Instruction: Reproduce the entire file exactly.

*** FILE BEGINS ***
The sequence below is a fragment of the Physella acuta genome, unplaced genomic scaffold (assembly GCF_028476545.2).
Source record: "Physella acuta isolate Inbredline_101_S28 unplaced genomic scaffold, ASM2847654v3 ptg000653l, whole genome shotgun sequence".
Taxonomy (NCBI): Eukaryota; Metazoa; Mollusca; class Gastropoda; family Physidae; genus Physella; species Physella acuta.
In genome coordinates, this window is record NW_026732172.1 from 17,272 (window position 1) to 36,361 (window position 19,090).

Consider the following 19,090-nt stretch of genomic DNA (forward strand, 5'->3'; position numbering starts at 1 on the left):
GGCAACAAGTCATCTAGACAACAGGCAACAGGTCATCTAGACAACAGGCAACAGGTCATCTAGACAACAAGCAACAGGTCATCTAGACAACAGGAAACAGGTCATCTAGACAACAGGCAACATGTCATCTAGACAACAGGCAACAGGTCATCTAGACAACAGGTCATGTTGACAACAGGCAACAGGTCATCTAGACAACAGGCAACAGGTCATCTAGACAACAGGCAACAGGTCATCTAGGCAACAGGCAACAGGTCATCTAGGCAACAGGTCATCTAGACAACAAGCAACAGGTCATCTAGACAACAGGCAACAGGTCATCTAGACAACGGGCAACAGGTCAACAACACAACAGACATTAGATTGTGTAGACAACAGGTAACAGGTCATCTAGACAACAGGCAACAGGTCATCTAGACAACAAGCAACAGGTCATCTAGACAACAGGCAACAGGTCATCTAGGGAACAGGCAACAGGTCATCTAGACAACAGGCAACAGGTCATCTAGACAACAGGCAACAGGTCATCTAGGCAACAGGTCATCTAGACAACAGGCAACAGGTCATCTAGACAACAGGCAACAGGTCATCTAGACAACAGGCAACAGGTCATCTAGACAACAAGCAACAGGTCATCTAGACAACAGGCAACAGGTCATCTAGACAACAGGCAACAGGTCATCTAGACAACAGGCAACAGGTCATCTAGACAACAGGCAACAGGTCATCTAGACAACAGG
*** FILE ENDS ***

The sequence below is a fragment of the Physella acuta genome, unplaced genomic scaffold (assembly GCF_028476545.2).
Source record: "Physella acuta isolate Inbredline_101_S28 unplaced genomic scaffold, ASM2847654v3 ptg000653l, whole genome shotgun sequence".
Taxonomy (NCBI): Eukaryota; Metazoa; Mollusca; class Gastropoda; family Physidae; genus Physella; species Physella acuta.
In genome coordinates, this window is record NW_026732172.1 from 17,272 (window position 1) to 36,361 (window position 19,090).

Consider the following 19,090-nt stretch of genomic DNA (forward strand, 5'->3'; position numbering starts at 1 on the left):
GGCAACAAGTCATCTAGACAACAGGCAACAGGTCATCTAGACAACAGGCAACAGGTCATCTAGACAACAAGCAACAGGTCATCTAGACAACAGGAAACAGGTCATCTAGACAACAGGCAACATGTCATCTAGACAACAGGCAACAGGTCATCTAGACAACAGGTCATGTTGACAACAGGCAACAGGTCATCTAGACAACAGGCAACAGGTCATCTAGACAACAGGCAACAGGTCATCTAGGCAACAGGCAACAGGTCATCTAGGCAACAGGTCATCTAGACAACAAGCAACAGGTCATCTAGACAACAGGCAACAGGTCATCTAGACAACGGGCAACAGGTCAACAACACAACAGACATTAGATTGTGTAGACAACAGGTAACAGGTCATCTAGACAACAGGCAACAGGTCATCTAGACAACAAGCAACAGGTCATCTAGACAACAGGCAACAGGTCATCTAGGGAACAGGCAACAGGTCATCTAGACAACAGGCAACAGGTCATCTAGACAACAGGCAACAGGTCATCTAGGCAACAGGTCATCTAGACAACAGGCAACAGGTCATCTAGACAACAGGCAACAGGTCATCTAGACAACAGGCAACAGGTCATCTAGACAACAAGCAACAGGTCATCTAGACAACAGGCAACAGGTCATCTAGACAACAGGCAACAGGTCATCTAGACAACAGGCAACAGGTCATCTAGACAACAGGCAACAGGTCATCTAGACAACAGG